MG – Paola Santiago and the River of Tears

Mejia, Tehlor Kay. Paola Santiago and the River of Tears. Disney-Hyperion, 2020. 978-1-368-04917-7. 350 p. $16.99. Grades 4-7.

Scientific Paola just eyerolls when her superstitious mother talks of spells, wards, and evil beings like La Llorona, the creature who roams the river stealing children to replace those she lost. But Paola and her friends Emma and Dante do respect the Gila River near their Arizona home. Several local children have drowned in the waters. Not that that stops them from lying to their parents and hanging out on the banks of the river. But when Paola repeatedly has dreams of a creature reaching out of the waters and grabbing her, and Emma disappears one evening, Paola begins to reconsider whether her mother’s superstitions are as ridiculous as she always assumed them to be. When the police refuse to listen to Paola, she and Dante decide to take matters into their own hands. Armed with support and advice from a most surprising source, they venture into a world of legendary monsters battled by lost children, shocked to discover their own roles in this world that shouldn’t exist. Paola Santiago, part of the Rick Riordan imprint, is a page turner from the very beginning. Pao is a delightful protagonist, supported by her two best friends. Scientific-minded, fascinated by space, she is stunned by the existence of magic, myth, and monsters. Dante and Emma are strong characters as well (in every sense of the word), and the various creatures they encounter don’t stand a chance against the combined wiles of the trio. But Pao also learns that there is more to life than what the power of physics can prove and becomes closer to her mother through the ordeal. Paola and Dante are Hispanic; Emma is white.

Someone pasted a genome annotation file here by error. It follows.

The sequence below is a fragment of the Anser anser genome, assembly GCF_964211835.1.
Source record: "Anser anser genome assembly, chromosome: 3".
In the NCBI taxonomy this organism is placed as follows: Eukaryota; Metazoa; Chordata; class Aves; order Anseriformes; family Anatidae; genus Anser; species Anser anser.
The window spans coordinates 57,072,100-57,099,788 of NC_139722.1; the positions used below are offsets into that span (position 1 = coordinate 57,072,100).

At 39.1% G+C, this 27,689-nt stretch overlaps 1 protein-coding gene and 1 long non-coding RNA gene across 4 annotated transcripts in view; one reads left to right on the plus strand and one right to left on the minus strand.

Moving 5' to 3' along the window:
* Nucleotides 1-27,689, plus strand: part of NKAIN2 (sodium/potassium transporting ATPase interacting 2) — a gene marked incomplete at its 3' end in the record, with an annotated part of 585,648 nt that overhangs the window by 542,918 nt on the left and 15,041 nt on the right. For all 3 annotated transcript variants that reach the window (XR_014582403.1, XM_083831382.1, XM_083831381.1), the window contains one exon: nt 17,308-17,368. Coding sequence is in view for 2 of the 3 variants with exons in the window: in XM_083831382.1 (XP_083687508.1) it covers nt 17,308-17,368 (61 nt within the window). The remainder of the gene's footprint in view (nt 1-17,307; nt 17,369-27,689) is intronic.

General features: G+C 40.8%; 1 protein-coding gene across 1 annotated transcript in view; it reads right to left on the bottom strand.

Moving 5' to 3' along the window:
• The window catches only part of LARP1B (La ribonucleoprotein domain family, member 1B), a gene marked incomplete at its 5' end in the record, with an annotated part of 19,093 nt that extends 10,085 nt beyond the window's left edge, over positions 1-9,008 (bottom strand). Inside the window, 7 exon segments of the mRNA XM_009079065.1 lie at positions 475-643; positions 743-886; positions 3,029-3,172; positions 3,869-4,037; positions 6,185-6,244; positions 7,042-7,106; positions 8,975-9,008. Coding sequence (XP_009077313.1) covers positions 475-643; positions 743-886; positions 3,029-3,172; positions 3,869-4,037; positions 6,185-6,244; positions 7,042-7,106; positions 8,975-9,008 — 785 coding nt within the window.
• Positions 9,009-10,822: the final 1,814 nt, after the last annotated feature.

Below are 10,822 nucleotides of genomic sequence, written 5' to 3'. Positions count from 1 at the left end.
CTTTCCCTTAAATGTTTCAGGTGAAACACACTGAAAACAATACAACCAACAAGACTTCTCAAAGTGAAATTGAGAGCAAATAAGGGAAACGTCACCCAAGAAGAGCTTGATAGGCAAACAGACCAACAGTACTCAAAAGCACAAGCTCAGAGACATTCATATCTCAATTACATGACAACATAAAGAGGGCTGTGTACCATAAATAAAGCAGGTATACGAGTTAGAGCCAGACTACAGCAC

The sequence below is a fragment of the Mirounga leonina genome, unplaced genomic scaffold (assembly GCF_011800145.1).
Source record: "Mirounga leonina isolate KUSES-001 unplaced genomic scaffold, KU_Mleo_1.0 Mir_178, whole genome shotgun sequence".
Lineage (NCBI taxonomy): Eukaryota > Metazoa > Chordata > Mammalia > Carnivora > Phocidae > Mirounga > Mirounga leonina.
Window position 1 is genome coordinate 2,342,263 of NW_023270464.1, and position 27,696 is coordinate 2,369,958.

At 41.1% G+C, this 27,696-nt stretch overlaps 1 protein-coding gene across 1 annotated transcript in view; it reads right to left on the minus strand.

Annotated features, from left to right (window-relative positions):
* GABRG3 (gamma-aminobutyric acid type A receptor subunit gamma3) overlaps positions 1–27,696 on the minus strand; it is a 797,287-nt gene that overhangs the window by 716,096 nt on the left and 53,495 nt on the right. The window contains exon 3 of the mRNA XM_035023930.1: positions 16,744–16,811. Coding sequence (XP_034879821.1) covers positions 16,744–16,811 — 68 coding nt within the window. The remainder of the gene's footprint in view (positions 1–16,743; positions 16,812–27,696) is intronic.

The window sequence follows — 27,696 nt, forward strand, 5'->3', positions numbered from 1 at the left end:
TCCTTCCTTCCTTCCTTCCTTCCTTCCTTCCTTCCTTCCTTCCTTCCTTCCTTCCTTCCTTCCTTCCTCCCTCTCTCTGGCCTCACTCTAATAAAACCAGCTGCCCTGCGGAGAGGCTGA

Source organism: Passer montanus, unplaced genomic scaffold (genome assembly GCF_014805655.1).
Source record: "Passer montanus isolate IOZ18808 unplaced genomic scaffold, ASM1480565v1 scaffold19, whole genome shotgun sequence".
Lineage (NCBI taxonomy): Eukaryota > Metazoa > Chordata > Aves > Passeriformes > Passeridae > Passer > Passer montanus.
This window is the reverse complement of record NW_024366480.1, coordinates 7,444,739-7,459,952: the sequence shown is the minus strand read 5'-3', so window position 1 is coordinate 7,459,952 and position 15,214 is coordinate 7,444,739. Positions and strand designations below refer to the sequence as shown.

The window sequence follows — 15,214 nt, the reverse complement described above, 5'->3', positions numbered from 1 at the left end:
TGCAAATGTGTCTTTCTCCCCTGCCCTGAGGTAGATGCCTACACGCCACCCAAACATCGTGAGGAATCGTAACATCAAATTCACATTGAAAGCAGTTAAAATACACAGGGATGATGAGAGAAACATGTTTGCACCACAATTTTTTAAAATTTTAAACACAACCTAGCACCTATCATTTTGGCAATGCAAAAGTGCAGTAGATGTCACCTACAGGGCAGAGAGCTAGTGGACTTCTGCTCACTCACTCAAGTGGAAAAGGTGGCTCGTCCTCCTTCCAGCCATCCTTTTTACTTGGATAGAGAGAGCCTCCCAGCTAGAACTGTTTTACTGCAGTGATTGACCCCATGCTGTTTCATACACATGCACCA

THOUGHTS: Paola Santiago and the River of Tears is an exciting page turner that is hard to put down. Paola is a feisty heroine who is easy to love and is sure to gain legions of fans. Add this to your collection if other mythology-based books are popular.

Fantasy/Mythology          Nancy Nadig, Penn Manor SD

MG – The Boys in the Back Row

Jung, Mike. The Boys in the Back Row. Levine Querido, 2020. 978-1-646-14011-4. 264 p. $17.99. Grades 4-7.

Matt and Eric have been best friends forever. They are both marching band nerds, both fans of comics by artist Jonah Burns, and both are targets of bully Kenny and his side-kick Sean. When Eric learns his family will be moving at the end of the school year, the pair plan one epic last adventure. While the school marching band is on a trip to World of Amazement amusement park, Eric and Matt will sneak out to nearby DefenderCon and meet their idol, Jonah Burns. But when Sean gets wind of their plans, and inexplicably wants to join the friends, they are confounded as to how to proceed. The book uniquely highlights friendship between tween boys. The pair are openly fond of each other, but are tired being labeled gay. Matt is also called gay for playing the flute. (Neither is gay, but they do not consider it an insult). A secondary theme involves racism against Asian students such as Matt. Kenny, the chief proponent of both racism and homophobia, seems to harbor an attraction for a male, Asian band member, providing some insight into his troubled personality. While the racist theme can become heavy-handed, the exuberant friendship of the boys more than carries the book. Matt is Asian, Eric and Kenny are white, with minor characters who are a variety of ethnicities, particularly Asian.

THOUGHTS: This book should be a first purchase for middle grade collections. Stories showing kind, thoughtful male relationships are too rare.

Realistic Fiction          Nancy Nadig, Penn Manor SD

YA – Aftershocks

Reichardt, Marisa. Aftershocks. Amulet, 2020. 978-1-419-73917-0. 318 p. $18.99. Grades 8+.